## First considerations

The time dilation according to Einstein's special theory of relativity is:

Since the velocity v is always smaller than the speed of light c, the following is always the case:

From the first equation, it can be deduced that the time saved during the time in motion is:

and the total time saved is then:

The biggest challenge in the project is to measure a velocity at a constant velocity vector, for example in an airplane, except during takeoff and landing. If you stay in your seat, the wristwatch is at rest relative to the airplane, while the airplane is moving at high speed relative to the Earth. By the typical positive and negative acceleration at takeoff and landing, one could infer a flight and measure the time between takeoff and landing and assume a cruising speed of, for example, a Boeing 747 of 907 km/h. During acceleration phases, the velocity can always be calculated, since the velocity is simply the integral of the acceleration. However, the best option at the moment seems to be a GPS module such as the Adafruit Ultimate GPS Breakout.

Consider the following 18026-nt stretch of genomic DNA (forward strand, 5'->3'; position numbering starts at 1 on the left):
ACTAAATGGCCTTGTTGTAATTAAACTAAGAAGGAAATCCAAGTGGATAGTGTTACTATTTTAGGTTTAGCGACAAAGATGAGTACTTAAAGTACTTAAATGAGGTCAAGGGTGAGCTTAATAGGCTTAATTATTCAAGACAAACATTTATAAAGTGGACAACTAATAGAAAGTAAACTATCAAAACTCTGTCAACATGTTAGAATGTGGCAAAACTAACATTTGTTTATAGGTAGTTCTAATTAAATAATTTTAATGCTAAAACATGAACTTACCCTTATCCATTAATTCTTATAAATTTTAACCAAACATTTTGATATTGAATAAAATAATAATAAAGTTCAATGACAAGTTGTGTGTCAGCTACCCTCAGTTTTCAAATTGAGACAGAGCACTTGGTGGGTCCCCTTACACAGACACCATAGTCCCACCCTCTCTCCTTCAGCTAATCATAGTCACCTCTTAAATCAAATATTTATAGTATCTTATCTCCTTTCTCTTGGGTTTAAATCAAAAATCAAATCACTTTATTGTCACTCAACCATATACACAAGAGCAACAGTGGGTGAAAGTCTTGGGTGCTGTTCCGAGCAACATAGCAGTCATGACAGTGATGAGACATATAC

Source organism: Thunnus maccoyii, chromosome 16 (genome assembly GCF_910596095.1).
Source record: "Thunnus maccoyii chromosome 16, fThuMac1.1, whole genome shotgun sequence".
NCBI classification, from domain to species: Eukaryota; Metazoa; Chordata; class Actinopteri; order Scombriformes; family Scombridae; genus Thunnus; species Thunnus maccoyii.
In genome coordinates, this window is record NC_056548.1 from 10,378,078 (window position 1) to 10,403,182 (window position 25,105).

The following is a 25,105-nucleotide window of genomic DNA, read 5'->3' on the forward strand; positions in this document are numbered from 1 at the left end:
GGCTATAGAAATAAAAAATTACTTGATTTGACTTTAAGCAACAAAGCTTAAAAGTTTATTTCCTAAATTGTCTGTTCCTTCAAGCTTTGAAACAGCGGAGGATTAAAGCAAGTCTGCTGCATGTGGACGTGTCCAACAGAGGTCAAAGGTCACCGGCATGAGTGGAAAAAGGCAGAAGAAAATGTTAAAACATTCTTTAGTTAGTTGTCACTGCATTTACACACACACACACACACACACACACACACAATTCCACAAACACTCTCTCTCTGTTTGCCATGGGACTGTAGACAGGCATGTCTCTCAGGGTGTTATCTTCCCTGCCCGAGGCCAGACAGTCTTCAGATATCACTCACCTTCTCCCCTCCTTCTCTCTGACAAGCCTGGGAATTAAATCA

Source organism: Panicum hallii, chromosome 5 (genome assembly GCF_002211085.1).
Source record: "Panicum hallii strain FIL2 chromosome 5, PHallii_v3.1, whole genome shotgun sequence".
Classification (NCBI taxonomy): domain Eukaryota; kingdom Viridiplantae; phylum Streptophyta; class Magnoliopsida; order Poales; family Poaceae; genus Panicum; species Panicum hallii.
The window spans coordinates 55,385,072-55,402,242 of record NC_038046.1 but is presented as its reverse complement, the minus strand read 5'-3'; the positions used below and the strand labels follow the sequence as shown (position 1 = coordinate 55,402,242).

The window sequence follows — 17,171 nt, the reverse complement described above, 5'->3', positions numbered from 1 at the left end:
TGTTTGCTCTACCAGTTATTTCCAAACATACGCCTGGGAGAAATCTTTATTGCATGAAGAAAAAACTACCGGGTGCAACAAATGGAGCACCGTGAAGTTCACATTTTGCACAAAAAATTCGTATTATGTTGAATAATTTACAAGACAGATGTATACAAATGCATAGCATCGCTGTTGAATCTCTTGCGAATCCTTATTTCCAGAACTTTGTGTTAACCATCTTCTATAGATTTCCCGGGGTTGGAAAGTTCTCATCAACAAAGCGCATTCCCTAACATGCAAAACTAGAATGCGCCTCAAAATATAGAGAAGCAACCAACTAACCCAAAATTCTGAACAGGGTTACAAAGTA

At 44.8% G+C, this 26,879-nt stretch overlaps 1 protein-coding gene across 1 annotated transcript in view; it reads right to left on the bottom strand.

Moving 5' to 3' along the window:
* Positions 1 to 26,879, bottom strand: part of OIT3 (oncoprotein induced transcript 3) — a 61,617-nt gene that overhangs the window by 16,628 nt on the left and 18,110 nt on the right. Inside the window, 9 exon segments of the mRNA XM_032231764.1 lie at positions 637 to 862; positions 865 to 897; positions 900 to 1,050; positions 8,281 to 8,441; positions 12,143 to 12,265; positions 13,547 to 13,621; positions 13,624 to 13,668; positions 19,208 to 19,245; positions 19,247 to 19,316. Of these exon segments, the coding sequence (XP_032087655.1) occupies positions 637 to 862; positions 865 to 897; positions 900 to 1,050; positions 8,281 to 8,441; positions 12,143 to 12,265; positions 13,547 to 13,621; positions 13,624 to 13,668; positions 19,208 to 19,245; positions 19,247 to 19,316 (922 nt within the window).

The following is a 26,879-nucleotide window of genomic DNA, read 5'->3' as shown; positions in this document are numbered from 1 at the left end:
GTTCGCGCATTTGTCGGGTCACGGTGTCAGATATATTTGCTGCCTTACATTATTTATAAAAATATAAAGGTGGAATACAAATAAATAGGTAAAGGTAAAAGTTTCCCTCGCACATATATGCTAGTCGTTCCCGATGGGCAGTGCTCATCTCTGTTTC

Btw., If you take the example of the Boeing 747 and plug the numbers into the above formula, you save an amazing 1.56800 × 10-14 seconds on a 10-hour flight.

For a simpler understanding of time dilation, the so-called photon clock is often used. I would like to use this on the display of the watch as a visualization of the time dilation.

Fig. 1 Photon clock at rest and in motion

## Photon clock

I decided to first build a prototype on the breadboard and start with the photon clock animation. I am using an Arduino Pro Micro clone compatible with the Arduino Leonardo and an I2C 128 x 64, 1.3" OLED with an SH1106 driver. On the back of the OLED breakout board, it says I2C address 0x78, but that is incorrect. The correct address is 0x3C. The potentiometer will be replaced by an accelerometer later.

Fig. 2 Photon clock animation. The deflection can be adjusted by means of a potentiometer.